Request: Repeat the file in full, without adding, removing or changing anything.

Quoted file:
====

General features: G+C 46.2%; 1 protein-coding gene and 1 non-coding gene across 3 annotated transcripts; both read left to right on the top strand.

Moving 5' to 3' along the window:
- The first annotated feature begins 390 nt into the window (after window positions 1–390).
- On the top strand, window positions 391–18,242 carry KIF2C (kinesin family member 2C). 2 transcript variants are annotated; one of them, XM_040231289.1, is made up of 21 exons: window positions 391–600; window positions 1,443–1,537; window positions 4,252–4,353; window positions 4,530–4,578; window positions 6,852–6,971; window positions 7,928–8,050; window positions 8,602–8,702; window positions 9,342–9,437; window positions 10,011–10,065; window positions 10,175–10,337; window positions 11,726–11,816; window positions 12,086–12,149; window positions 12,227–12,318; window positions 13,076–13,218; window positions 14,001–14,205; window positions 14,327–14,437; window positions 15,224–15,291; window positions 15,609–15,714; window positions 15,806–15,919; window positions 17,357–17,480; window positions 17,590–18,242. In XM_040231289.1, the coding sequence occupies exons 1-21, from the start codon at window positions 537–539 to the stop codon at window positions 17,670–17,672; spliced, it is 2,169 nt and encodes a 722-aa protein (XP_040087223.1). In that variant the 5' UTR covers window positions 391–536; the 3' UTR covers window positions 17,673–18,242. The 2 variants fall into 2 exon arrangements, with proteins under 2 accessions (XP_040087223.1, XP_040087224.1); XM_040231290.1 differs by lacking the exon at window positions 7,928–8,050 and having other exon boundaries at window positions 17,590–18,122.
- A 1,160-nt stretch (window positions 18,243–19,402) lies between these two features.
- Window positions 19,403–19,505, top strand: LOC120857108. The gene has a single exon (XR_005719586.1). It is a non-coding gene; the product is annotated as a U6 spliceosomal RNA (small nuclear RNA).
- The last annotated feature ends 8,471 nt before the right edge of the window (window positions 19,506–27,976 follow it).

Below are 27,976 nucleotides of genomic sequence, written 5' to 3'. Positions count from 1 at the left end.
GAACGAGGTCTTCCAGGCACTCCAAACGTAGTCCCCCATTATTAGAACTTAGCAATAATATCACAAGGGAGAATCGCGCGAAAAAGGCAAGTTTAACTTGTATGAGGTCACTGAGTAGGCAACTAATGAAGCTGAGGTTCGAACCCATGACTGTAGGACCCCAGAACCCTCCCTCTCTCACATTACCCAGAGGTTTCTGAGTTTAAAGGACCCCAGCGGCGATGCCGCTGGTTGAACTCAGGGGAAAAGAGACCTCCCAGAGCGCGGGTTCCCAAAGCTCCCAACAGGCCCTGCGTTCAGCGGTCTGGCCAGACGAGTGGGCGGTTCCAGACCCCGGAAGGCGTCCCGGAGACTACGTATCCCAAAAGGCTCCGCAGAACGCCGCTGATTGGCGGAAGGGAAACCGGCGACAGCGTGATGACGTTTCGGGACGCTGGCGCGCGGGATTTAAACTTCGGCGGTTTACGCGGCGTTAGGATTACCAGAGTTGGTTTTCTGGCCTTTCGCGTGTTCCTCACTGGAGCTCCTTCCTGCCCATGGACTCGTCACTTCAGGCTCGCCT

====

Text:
General features: G+C 46.2%; 1 protein-coding gene and 1 non-coding gene across 3 annotated transcripts; both read left to right on the top strand.

Moving 5' to 3' along the window:
- The first annotated feature begins 390 nt into the window (after window positions 1–390).
- On the top strand, window positions 391–18,242 carry KIF2C (kinesin family member 2C). 2 transcript variants are annotated; one of them, XM_040231289.1, is made up of 21 exons: window positions 391–600; window positions 1,443–1,537; window positions 4,252–4,353; window positions 4,530–4,578; window positions 6,852–6,971; window positions 7,928–8,050; window positions 8,602–8,702; window positions 9,342–9,437; window positions 10,011–10,065; window positions 10,175–10,337; window positions 11,726–11,816; window positions 12,086–12,149; window positions 12,227–12,318; window positions 13,076–13,218; window positions 14,001–14,205; window positions 14,327–14,437; window positions 15,224–15,291; window positions 15,609–15,714; window positions 15,806–15,919; window positions 17,357–17,480; window positions 17,590–18,242. In XM_040231289.1, the coding sequence occupies exons 1-21, from the start codon at window positions 537–539 to the stop codon at window positions 17,670–17,672; spliced, it is 2,169 nt and encodes a 722-aa protein (XP_040087223.1). In that variant the 5' UTR covers window positions 391–536; the 3' UTR covers window positions 17,673–18,242. The 2 variants fall into 2 exon arrangements, with proteins under 2 accessions (XP_040087223.1, XP_040087224.1); XM_040231290.1 differs by lacking the exon at window positions 7,928–8,050 and having other exon boundaries at window positions 17,590–18,122.
- A 1,160-nt stretch (window positions 18,243–19,402) lies between these two features.
- Window positions 19,403–19,505, top strand: LOC120857108. The gene has a single exon (XR_005719586.1). It is a non-coding gene; the product is annotated as a U6 spliceosomal RNA (small nuclear RNA).
- The last annotated feature ends 8,471 nt before the right edge of the window (window positions 19,506–27,976 follow it).

Below are 27,976 nucleotides of genomic sequence, written 5' to 3'. Positions count from 1 at the left end.
GAACGAGGTCTTCCAGGCACTCCAAACGTAGTCCCCCATTATTAGAACTTAGCAATAATATCACAAGGGAGAATCGCGCGAAAAAGGCAAGTTTAACTTGTATGAGGTCACTGAGTAGGCAACTAATGAAGCTGAGGTTCGAACCCATGACTGTAGGACCCCAGAACCCTCCCTCTCTCACATTACCCAGAGGTTTCTGAGTTTAAAGGACCCCAGCGGCGATGCCGCTGGTTGAACTCAGGGGAAAAGAGACCTCCCAGAGCGCGGGTTCCCAAAGCTCCCAACAGGCCCTGCGTTCAGCGGTCTGGCCAGACGAGTGGGCGGTTCCAGACCCCGGAAGGCGTCCCGGAGACTACGTATCCCAAAAGGCTCCGCAGAACGCCGCTGATTGGCGGAAGGGAAACCGGCGACAGCGTGATGACGTTTCGGGACGCTGGCGCGCGGGATTTAAACTTCGGCGGTTTACGCGGCGTTAGGATTACCAGAGTTGGTTTTCTGGCCTTTCGCGTGTTCCTCACTGGAGCTCCTTCCTGCCCATGGACTCGTCACTTCAGGCTCGCCT